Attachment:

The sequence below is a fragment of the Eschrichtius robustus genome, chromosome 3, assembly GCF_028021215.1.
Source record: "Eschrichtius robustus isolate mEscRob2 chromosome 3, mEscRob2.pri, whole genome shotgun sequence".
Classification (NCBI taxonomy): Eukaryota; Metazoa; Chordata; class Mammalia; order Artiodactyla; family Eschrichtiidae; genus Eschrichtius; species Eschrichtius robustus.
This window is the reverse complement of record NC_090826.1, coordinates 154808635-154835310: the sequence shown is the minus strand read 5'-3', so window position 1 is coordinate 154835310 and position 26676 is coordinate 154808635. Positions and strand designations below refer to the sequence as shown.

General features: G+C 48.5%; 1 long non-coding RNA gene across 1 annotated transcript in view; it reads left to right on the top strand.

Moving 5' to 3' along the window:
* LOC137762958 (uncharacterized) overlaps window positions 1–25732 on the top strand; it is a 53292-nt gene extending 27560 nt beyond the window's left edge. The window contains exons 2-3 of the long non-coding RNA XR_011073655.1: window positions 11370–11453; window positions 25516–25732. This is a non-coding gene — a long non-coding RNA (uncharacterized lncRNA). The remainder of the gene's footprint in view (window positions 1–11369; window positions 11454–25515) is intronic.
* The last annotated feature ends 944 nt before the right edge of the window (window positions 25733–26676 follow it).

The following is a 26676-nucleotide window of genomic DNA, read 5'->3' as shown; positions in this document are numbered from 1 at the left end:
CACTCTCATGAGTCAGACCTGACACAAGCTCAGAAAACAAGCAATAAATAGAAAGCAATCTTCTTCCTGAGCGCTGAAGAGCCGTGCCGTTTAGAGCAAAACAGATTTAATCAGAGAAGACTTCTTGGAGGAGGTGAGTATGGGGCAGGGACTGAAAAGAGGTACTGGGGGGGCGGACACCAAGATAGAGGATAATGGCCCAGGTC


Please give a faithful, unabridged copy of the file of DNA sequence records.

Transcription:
The sequence below is a fragment of the Eschrichtius robustus genome, chromosome 3, assembly GCF_028021215.1.
Source record: "Eschrichtius robustus isolate mEscRob2 chromosome 3, mEscRob2.pri, whole genome shotgun sequence".
Classification (NCBI taxonomy): Eukaryota; Metazoa; Chordata; class Mammalia; order Artiodactyla; family Eschrichtiidae; genus Eschrichtius; species Eschrichtius robustus.
This window is the reverse complement of record NC_090826.1, coordinates 154808635-154835310: the sequence shown is the minus strand read 5'-3', so window position 1 is coordinate 154835310 and position 26676 is coordinate 154808635. Positions and strand designations below refer to the sequence as shown.

General features: G+C 48.5%; 1 long non-coding RNA gene across 1 annotated transcript in view; it reads left to right on the top strand.

Moving 5' to 3' along the window:
* LOC137762958 (uncharacterized) overlaps window positions 1–25732 on the top strand; it is a 53292-nt gene extending 27560 nt beyond the window's left edge. The window contains exons 2-3 of the long non-coding RNA XR_011073655.1: window positions 11370–11453; window positions 25516–25732. This is a non-coding gene — a long non-coding RNA (uncharacterized lncRNA). The remainder of the gene's footprint in view (window positions 1–11369; window positions 11454–25515) is intronic.
* The last annotated feature ends 944 nt before the right edge of the window (window positions 25733–26676 follow it).

The following is a 26676-nucleotide window of genomic DNA, read 5'->3' as shown; positions in this document are numbered from 1 at the left end:
CACTCTCATGAGTCAGACCTGACACAAGCTCAGAAAACAAGCAATAAATAGAAAGCAATCTTCTTCCTGAGCGCTGAAGAGCCGTGCCGTTTAGAGCAAAACAGATTTAATCAGAGAAGACTTCTTGGAGGAGGTGAGTATGGGGCAGGGACTGAAAAGAGGTACTGGGGGGGCGGACACCAAGATAGAGGATAATGGCCCAGGTC